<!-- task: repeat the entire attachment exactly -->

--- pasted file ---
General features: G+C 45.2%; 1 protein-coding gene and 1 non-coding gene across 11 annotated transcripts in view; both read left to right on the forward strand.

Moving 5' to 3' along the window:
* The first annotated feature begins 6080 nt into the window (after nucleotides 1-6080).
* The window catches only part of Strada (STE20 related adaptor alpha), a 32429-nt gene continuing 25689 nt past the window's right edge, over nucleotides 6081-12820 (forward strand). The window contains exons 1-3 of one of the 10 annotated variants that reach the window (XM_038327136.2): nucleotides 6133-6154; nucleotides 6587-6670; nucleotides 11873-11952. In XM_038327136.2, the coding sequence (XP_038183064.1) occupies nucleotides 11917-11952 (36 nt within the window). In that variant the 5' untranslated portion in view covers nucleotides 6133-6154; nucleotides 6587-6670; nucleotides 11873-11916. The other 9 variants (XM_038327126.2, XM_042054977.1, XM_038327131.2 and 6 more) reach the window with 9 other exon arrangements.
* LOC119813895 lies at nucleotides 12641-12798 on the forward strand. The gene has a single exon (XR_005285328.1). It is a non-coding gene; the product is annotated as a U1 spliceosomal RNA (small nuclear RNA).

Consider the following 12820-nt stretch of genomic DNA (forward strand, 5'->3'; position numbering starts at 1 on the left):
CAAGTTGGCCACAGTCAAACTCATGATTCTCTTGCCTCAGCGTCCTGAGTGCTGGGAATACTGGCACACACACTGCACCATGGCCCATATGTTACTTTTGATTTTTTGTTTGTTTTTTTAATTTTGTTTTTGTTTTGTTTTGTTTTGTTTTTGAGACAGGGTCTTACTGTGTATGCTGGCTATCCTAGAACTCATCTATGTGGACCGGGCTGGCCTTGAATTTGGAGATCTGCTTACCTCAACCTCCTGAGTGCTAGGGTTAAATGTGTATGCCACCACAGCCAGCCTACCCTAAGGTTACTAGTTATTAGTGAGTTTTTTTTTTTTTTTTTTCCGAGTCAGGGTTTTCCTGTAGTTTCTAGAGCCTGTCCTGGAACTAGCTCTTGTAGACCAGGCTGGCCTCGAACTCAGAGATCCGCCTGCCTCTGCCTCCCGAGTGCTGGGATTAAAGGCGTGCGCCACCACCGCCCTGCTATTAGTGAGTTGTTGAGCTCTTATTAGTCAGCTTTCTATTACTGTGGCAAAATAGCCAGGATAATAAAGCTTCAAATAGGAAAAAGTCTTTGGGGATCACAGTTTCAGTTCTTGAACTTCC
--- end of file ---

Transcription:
General features: G+C 45.2%; 1 protein-coding gene and 1 non-coding gene across 11 annotated transcripts in view; both read left to right on the forward strand.

Moving 5' to 3' along the window:
* The first annotated feature begins 6080 nt into the window (after nucleotides 1-6080).
* The window catches only part of Strada (STE20 related adaptor alpha), a 32429-nt gene continuing 25689 nt past the window's right edge, over nucleotides 6081-12820 (forward strand). The window contains exons 1-3 of one of the 10 annotated variants that reach the window (XM_038327136.2): nucleotides 6133-6154; nucleotides 6587-6670; nucleotides 11873-11952. In XM_038327136.2, the coding sequence (XP_038183064.1) occupies nucleotides 11917-11952 (36 nt within the window). In that variant the 5' untranslated portion in view covers nucleotides 6133-6154; nucleotides 6587-6670; nucleotides 11873-11916. The other 9 variants (XM_038327126.2, XM_042054977.1, XM_038327131.2 and 6 more) reach the window with 9 other exon arrangements.
* LOC119813895 lies at nucleotides 12641-12798 on the forward strand. The gene has a single exon (XR_005285328.1). It is a non-coding gene; the product is annotated as a U1 spliceosomal RNA (small nuclear RNA).

Consider the following 12820-nt stretch of genomic DNA (forward strand, 5'->3'; position numbering starts at 1 on the left):
CAAGTTGGCCACAGTCAAACTCATGATTCTCTTGCCTCAGCGTCCTGAGTGCTGGGAATACTGGCACACACACTGCACCATGGCCCATATGTTACTTTTGATTTTTTGTTTGTTTTTTTAATTTTGTTTTTGTTTTGTTTTGTTTTGTTTTTGAGACAGGGTCTTACTGTGTATGCTGGCTATCCTAGAACTCATCTATGTGGACCGGGCTGGCCTTGAATTTGGAGATCTGCTTACCTCAACCTCCTGAGTGCTAGGGTTAAATGTGTATGCCACCACAGCCAGCCTACCCTAAGGTTACTAGTTATTAGTGAGTTTTTTTTTTTTTTTTTTCCGAGTCAGGGTTTTCCTGTAGTTTCTAGAGCCTGTCCTGGAACTAGCTCTTGTAGACCAGGCTGGCCTCGAACTCAGAGATCCGCCTGCCTCTGCCTCCCGAGTGCTGGGATTAAAGGCGTGCGCCACCACCGCCCTGCTATTAGTGAGTTGTTGAGCTCTTATTAGTCAGCTTTCTATTACTGTGGCAAAATAGCCAGGATAATAAAGCTTCAAATAGGAAAAAGTCTTTGGGGATCACAGTTTCAGTTCTTGAACTTCC